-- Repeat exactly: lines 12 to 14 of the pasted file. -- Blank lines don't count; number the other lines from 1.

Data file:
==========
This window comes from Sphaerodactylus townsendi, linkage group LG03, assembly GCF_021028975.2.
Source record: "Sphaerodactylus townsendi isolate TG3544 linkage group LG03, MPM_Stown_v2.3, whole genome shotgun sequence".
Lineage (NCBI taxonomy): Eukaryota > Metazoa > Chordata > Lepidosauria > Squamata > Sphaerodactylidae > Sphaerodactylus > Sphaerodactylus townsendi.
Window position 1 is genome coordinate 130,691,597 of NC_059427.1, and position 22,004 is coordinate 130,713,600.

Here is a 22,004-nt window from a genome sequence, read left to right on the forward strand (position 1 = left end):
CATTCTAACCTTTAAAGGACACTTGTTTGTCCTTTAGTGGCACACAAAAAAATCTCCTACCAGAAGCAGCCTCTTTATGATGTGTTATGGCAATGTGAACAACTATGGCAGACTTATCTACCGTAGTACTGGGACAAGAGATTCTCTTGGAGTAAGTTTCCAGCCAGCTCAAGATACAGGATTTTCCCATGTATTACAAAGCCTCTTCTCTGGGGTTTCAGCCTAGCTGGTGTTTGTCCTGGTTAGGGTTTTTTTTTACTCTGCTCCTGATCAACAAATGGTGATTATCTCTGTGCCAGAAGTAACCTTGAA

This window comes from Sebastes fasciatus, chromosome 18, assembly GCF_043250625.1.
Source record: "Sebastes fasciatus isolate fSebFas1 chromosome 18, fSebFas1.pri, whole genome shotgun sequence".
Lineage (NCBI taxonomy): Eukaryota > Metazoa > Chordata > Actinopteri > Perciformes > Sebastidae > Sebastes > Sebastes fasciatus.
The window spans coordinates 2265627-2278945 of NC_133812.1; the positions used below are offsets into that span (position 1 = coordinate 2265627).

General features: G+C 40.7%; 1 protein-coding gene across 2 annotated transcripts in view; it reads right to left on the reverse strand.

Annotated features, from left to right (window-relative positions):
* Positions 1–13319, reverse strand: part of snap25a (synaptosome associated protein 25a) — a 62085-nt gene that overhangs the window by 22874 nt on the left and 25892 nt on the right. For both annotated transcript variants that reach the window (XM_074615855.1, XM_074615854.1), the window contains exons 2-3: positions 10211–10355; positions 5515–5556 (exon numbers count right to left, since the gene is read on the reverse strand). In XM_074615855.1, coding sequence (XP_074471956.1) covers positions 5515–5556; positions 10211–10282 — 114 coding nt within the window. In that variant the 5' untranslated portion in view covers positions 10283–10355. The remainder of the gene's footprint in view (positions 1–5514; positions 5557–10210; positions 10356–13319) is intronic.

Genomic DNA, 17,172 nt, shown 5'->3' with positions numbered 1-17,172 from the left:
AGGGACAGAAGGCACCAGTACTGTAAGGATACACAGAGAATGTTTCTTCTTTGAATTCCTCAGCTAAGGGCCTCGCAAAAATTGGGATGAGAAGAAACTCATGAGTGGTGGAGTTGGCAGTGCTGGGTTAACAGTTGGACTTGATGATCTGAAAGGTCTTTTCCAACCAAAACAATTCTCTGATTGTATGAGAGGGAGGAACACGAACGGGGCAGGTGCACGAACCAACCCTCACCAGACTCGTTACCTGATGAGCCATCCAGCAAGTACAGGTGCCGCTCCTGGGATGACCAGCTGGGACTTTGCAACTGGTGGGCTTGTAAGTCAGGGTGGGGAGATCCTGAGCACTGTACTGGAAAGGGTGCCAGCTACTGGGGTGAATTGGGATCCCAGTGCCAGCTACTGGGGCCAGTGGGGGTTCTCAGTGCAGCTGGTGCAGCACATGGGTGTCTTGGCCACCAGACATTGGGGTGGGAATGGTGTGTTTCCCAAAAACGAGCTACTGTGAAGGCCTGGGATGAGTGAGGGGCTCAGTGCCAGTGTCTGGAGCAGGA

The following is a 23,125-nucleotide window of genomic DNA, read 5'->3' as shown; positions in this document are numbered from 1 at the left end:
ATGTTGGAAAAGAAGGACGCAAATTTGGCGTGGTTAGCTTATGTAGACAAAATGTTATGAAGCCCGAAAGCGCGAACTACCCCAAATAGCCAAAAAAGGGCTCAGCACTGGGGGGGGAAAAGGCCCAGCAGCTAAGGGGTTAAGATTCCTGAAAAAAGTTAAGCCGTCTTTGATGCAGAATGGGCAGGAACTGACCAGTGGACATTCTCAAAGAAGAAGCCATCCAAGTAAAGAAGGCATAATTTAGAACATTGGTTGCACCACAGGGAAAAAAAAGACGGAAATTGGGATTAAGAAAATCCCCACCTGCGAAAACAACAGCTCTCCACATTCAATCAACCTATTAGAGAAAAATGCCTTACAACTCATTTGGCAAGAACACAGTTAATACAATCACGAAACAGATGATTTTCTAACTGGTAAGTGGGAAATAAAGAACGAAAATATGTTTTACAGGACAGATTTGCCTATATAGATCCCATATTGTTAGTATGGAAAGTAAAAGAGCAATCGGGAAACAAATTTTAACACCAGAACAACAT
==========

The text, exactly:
Annotated features, from left to right (window-relative positions):
* Positions 1–13319, reverse strand: part of snap25a (synaptosome associated protein 25a) — a 62085-nt gene that overhangs the window by 22874 nt on the left and 25892 nt on the right. For both annotated transcript variants that reach the window (XM_074615855.1, XM_074615854.1), the window contains exons 2-3: positions 10211–10355; positions 5515–5556 (exon numbers count right to left, since the gene is read on the reverse strand). In XM_074615855.1, coding sequence (XP_074471956.1) covers positions 5515–5556; positions 10211–10282 — 114 coding nt within the window. In that variant the 5' untranslated portion in view covers positions 10283–10355. The remainder of the gene's footprint in view (positions 1–5514; positions 5557–10210; positions 10356–13319) is intronic.

Genomic DNA, 17,172 nt, shown 5'->3' with positions numbered 1-17,172 from the left: